So you’ve graduated from college and you’re (hopefully) not living at your parents house anymore. You have a job, and even though it’s not THE job that you eventually want, you’re on track to start making your way up the ladder and working towards the career you want to have.
Your days have changed a lot from college – you no longer wear sweatpants to class, you have to brush your hair and your teeth every morning, you have an alarm clock that goes off exceptionally early, and you don’t live off of ramen noodles and beer. There aren’t any dining halls for you to eat lunch in the middle of the day, and your parents aren’t around to feed you dinner. When you get home, you have to cook yourself meals – and perhaps prepare a lunch for the next day.
New workers often anticipate that they’ll be able to do more with their paycheck than they really can – forgetting how many bills there are that add up each month (gas, electric, cable, water, heat, garbage, rent, renter’s insurance, car payments, fuel, and food, to name a few). Some things can’t be compromised – the gas you pay to get to and from work in your car, perhaps, are fixed costs that use up part of your income. Other parts of your paycheck are more flexible: you have choices in how you spend your money, and there are lots of ways to save money if you know how.
Food can be an unexpected cost – see tips for saving money grocery shopping. If you buy lunch for $10 a day every workday, you’re spending $200 a month – or $2400 a year – just on your lunch. If you go out to eat for dinner for $20 – that includes the meal, drink, and tip (not including the driving and time to get to and from the restaurant), seven days a week, that’s $600 a month – just on dinners. That’s $7200 a year. Just for eating lunch and dinner, you’ve just spent $9600 on your meals. That is quite a chunk of money.
On top of that, perhaps you go out to fancy dinners once a week – or dinners with friends. And, you have to feed yourself breakfast in the mornings and meals on the weekends – so perhaps another $400 a month on groceries. What about that breakfast coffee and bagel you get every morning before work? $5 a day adds up to $100 a month – another $1200 out of your pocket.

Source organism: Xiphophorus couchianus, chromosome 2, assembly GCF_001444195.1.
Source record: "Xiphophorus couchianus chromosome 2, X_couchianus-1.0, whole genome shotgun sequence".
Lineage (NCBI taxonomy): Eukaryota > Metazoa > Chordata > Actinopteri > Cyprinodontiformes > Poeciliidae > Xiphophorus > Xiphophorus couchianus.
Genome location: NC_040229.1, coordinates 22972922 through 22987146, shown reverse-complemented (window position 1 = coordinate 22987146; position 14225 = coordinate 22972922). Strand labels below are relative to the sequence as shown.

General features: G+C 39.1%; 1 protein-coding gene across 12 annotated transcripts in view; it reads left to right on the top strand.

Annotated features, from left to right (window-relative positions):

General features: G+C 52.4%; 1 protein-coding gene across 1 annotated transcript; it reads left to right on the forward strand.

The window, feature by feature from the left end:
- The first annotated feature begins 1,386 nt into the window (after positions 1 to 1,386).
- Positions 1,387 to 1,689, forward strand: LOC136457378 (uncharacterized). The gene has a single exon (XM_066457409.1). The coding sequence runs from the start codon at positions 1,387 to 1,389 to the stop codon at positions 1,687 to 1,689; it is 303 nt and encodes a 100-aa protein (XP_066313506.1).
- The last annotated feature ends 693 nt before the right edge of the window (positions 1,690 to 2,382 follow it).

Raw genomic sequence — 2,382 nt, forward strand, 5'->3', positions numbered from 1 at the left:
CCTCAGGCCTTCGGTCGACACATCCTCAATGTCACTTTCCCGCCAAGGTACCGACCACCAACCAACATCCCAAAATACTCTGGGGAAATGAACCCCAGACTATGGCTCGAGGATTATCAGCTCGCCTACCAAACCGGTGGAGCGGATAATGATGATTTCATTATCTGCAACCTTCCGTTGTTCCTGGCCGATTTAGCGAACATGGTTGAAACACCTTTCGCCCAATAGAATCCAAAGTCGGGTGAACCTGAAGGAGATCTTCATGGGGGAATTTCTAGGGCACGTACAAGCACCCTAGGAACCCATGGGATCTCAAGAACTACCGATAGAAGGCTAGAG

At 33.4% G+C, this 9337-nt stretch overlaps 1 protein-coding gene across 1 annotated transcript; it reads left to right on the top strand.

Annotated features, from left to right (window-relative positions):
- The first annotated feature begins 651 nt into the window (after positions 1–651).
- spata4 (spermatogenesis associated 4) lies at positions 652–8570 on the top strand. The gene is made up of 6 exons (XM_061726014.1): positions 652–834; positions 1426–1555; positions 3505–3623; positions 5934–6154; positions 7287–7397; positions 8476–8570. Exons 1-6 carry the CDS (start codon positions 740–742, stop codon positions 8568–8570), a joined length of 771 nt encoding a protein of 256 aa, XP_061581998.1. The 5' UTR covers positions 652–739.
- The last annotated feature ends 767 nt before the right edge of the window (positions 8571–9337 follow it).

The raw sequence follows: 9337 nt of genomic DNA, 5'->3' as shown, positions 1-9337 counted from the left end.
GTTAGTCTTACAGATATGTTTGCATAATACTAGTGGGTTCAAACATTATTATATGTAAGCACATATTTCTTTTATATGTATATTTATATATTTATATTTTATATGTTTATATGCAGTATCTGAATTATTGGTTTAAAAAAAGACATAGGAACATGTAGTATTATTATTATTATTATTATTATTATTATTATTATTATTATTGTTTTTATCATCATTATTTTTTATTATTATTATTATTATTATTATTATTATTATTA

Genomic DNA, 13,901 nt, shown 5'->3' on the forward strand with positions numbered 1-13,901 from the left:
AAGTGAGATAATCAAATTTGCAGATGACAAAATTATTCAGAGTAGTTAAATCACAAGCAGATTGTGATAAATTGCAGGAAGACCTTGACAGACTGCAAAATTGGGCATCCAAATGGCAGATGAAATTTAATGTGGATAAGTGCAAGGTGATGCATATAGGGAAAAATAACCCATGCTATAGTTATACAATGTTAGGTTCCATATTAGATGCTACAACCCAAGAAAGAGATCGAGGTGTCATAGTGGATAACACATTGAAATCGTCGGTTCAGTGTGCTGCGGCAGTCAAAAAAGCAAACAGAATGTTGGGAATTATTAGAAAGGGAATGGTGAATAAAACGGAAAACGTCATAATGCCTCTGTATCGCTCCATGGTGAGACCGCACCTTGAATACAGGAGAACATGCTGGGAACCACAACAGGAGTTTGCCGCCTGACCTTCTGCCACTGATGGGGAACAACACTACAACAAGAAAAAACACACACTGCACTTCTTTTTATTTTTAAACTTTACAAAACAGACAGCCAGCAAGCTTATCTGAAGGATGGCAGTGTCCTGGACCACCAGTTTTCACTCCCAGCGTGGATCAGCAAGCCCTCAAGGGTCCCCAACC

Guess what: you’re easily spending $10,000 a year on food.
It’s easy to overlook the cost of food, because it adds up in small quantities on a daily basis. Unless you’re superhuman and can get by without eating on many occasions, food will be an expense that you have to manage. Here are some top tricks for the budget-savvy.
1. Make your own meals at home. Cooking meals at home can add up to a lot of savings by the year’s end. Double your savings by cooking for two – and have the leftovers for lunch the next day.
2. Buy a coffeemaker. Don’t, don’t, don’t buy coffee from a coffee shop. $4 a day can quickly turn into $6 a day or even $10 a day – and that’s just on breakfast, before work starts. A coffee maker can be as cheap as $20 (although if you want to learn to make your own lattes, perhaps $60-80 might get you a nice machine). Think about buying one for work as well as one for home if you’re a coffee fiend. Drink tea? Buy an electric kettle to plug in at work.
3. Make your lunches. A loaf of bread, a jar of peanut butter, and a jar of jelly will set you back $12 — and make you at least a week’s worth of lunches. That’s less than $2 per lunch. Try to find a food shop that will sell you a sandwich for less than $7! Not in the mood for PB&J? Frozen burritos, frozen lasagnas, turkey sandwiches, even salads will be less than half the price if made from home.
4. Buy snacks in advance. The same advice for lunches applies to snacks. Never snack out of a vending machine (it’s unhealthy, for one) – the markups can be as much as 500% or more. If you’re a twix lover, go to costco and stash a box at your desk. Unhealthy, yes. Also cheaper.
5. Cook mini-breakfasts on the weekend – and freeze them for later. A good friend of mine bought single-serve microwavable tupperware and makes a week’s worth of oatmeal with fresh fruit in individual serving cups. Total cost? $5 for the large can of oatmeal and $5 for the bag of frozen fruit. She can make a month’s worth of breakfast oatmeal from the two. That’s $10 for breakfast for a month.
6. Make a budget for eating out. The first step to any budget is knowing what you’re up against – so take note of what you spend each day (save those receipts! And keep a notebook!) to know what your monthly expenditures are. Can’t keep track? Use your debit or credit card for only food for two weeks and look at your statement to see what your expenses were. You may be in for a food shock.
7. Try a “cash envelope” for food for the week. A good way to start any budget is to limit your spending by using only cash. If your weekly expenditures are $250, try taking $200 out each week and seeing if you can make it work. Leave your credit cards at home and only use your “lunch money envelope” for food purchases. Watch where your money goes and learn more about your spending habits – small steps are the best way to budget success.
The bottom line? Food is expensive – and necessary. Keeping your options open and using your money wisely will lead to financial health and security. You’re not made of money, so choose what you want to buy carefully. Happy eating!
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